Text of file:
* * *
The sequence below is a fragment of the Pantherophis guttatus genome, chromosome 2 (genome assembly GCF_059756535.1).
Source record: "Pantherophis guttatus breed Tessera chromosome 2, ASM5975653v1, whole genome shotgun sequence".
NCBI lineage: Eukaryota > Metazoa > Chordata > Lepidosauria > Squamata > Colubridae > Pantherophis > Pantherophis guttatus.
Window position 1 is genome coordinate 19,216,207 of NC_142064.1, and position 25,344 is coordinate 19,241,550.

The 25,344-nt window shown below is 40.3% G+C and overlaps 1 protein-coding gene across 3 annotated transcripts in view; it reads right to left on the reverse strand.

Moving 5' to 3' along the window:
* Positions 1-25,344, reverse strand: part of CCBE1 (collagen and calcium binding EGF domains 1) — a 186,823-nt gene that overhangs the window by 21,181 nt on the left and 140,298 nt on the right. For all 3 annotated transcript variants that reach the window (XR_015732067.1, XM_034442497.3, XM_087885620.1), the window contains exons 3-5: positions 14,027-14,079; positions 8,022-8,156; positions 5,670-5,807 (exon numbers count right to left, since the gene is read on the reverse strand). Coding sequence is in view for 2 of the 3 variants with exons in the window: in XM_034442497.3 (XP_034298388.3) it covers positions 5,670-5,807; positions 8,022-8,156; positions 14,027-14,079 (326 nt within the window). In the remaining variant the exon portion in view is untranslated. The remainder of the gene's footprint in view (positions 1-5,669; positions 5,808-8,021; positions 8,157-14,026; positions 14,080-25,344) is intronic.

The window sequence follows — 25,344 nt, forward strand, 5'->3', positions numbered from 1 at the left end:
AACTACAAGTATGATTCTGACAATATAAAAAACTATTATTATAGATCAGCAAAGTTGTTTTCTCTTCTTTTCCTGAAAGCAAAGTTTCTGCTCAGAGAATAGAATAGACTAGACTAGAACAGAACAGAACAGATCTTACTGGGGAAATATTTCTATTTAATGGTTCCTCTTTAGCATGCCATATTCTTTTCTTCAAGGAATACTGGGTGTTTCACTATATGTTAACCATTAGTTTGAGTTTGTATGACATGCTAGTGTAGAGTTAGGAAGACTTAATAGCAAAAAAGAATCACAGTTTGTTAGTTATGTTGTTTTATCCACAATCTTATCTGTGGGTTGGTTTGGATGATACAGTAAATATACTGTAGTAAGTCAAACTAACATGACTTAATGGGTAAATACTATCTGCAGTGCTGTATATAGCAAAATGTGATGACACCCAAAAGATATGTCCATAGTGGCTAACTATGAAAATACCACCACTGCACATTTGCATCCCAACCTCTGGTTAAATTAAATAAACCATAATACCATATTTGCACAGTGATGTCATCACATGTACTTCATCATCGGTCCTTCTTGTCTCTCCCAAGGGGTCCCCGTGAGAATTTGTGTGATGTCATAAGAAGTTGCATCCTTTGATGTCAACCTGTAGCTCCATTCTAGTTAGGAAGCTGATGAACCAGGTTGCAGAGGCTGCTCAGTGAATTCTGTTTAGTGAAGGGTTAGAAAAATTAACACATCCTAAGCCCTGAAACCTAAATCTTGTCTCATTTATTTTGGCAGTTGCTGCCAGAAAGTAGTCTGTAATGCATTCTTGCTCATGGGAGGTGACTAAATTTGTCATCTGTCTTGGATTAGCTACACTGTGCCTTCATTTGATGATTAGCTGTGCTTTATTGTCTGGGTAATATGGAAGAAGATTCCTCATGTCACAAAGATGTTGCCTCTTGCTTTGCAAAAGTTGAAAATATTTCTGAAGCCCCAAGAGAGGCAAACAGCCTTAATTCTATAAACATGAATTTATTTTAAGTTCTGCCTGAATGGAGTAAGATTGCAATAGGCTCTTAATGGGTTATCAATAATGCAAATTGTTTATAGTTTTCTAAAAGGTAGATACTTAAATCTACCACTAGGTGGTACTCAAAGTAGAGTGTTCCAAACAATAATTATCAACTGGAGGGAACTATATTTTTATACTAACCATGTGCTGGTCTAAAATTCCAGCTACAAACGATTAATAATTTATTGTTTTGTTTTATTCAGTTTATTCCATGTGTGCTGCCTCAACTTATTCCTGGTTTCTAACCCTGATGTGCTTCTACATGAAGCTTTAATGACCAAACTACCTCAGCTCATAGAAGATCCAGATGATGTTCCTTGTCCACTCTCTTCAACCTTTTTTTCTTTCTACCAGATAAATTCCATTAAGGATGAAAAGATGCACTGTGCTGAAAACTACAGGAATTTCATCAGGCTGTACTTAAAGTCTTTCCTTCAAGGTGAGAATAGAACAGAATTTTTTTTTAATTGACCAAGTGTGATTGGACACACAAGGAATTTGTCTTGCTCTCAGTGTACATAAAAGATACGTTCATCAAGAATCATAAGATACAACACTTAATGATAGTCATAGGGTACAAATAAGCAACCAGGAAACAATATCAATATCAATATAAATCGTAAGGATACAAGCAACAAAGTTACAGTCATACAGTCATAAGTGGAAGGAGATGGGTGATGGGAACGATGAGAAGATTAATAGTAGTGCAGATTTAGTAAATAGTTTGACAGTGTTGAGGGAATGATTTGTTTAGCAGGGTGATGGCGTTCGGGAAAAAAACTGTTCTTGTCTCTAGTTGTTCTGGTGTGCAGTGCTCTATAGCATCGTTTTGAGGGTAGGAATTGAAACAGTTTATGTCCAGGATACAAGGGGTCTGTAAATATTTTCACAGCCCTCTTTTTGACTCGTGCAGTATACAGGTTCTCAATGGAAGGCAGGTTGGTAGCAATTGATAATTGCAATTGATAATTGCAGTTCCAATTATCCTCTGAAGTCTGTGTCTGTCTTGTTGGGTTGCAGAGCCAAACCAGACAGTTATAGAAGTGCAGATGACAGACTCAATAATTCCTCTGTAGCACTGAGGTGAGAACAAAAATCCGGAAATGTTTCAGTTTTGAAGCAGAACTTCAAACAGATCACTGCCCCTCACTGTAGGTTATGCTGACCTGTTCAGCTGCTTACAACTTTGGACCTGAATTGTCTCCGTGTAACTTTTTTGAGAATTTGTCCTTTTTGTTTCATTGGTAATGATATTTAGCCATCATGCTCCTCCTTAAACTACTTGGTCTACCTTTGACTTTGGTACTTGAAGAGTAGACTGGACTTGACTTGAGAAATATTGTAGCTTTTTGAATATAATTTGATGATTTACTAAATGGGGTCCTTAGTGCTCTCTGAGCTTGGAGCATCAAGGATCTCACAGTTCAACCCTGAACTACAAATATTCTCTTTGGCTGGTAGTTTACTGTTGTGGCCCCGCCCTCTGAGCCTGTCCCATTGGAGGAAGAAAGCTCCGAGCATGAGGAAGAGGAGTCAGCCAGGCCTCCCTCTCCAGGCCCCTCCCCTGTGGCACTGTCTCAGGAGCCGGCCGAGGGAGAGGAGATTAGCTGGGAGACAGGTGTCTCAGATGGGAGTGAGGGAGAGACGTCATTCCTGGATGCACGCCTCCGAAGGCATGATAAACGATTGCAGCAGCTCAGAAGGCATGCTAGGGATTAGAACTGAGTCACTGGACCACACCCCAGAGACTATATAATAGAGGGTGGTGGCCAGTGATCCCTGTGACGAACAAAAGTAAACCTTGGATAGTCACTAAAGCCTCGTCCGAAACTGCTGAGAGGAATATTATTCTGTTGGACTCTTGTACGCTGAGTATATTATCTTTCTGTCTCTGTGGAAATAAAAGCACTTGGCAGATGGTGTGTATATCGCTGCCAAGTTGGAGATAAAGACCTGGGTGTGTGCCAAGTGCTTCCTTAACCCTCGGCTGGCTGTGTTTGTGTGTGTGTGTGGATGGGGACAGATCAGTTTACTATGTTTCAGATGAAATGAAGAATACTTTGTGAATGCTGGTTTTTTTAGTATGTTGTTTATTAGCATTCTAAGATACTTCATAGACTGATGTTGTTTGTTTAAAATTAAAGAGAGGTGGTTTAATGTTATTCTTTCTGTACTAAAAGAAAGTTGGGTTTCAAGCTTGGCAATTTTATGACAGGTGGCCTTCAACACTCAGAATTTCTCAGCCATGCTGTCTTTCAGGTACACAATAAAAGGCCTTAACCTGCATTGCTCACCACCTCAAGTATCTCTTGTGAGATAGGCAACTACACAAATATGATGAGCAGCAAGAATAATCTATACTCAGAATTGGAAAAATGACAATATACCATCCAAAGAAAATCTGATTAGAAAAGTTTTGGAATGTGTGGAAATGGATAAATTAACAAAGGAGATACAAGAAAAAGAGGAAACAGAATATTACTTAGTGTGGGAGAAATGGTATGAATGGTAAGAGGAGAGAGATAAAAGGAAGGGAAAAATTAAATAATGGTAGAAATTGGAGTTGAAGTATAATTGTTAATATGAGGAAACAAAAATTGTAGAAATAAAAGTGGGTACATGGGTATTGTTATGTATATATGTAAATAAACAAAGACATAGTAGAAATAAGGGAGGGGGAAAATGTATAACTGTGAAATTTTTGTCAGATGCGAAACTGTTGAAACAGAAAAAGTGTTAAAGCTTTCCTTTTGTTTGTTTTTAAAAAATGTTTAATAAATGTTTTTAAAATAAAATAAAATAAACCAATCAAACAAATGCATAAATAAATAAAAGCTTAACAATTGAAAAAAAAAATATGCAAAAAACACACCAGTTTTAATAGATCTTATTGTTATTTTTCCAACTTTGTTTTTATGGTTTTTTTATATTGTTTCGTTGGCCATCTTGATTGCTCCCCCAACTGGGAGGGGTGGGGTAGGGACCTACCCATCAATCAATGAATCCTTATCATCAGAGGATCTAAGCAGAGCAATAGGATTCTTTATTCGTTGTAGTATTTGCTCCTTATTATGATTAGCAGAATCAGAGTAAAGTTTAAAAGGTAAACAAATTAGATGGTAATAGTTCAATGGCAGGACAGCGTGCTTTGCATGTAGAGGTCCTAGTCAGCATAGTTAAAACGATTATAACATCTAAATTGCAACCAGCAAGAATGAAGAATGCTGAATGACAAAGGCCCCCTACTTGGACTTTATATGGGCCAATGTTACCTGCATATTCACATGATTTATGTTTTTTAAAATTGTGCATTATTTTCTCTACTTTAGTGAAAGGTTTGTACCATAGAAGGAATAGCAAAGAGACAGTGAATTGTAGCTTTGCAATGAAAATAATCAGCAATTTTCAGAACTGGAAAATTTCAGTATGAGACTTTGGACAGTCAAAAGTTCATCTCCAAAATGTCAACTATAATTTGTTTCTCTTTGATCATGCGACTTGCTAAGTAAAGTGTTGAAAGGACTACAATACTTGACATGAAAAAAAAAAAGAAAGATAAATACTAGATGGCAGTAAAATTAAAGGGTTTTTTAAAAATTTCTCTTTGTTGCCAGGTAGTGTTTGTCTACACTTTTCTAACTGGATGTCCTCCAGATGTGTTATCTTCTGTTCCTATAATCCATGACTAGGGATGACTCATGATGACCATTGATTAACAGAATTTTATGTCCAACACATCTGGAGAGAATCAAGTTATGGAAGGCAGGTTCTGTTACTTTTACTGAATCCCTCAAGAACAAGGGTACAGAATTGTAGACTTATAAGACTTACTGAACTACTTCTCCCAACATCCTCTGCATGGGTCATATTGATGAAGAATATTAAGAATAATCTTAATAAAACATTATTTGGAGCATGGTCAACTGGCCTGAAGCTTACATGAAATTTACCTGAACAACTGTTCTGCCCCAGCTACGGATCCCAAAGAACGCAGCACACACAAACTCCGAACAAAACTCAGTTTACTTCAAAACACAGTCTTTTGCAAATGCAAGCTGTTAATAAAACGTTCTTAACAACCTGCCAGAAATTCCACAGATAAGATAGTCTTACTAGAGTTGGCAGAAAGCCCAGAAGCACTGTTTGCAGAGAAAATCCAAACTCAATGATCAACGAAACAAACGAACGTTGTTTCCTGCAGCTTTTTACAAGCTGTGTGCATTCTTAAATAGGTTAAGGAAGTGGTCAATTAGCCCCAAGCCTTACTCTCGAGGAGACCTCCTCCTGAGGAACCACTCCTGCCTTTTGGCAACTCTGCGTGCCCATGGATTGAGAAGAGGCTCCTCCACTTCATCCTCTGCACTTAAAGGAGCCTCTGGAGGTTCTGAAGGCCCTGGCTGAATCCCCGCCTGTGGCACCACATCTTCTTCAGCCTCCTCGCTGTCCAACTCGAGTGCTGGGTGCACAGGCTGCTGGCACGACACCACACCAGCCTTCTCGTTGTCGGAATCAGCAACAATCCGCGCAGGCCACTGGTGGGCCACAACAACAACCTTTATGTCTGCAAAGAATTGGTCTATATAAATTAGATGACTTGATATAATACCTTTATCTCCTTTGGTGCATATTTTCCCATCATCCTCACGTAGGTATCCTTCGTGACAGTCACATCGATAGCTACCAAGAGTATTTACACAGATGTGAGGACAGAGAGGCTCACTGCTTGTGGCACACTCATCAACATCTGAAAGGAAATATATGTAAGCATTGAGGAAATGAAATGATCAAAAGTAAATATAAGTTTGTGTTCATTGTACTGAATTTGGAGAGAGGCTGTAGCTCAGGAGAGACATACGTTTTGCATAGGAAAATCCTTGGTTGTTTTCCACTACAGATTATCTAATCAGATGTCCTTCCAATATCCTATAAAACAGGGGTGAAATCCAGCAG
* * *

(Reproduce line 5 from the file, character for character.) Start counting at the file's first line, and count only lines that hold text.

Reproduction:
The 25,344-nt window shown below is 40.3% G+C and overlaps 1 protein-coding gene across 3 annotated transcripts in view; it reads right to left on the reverse strand.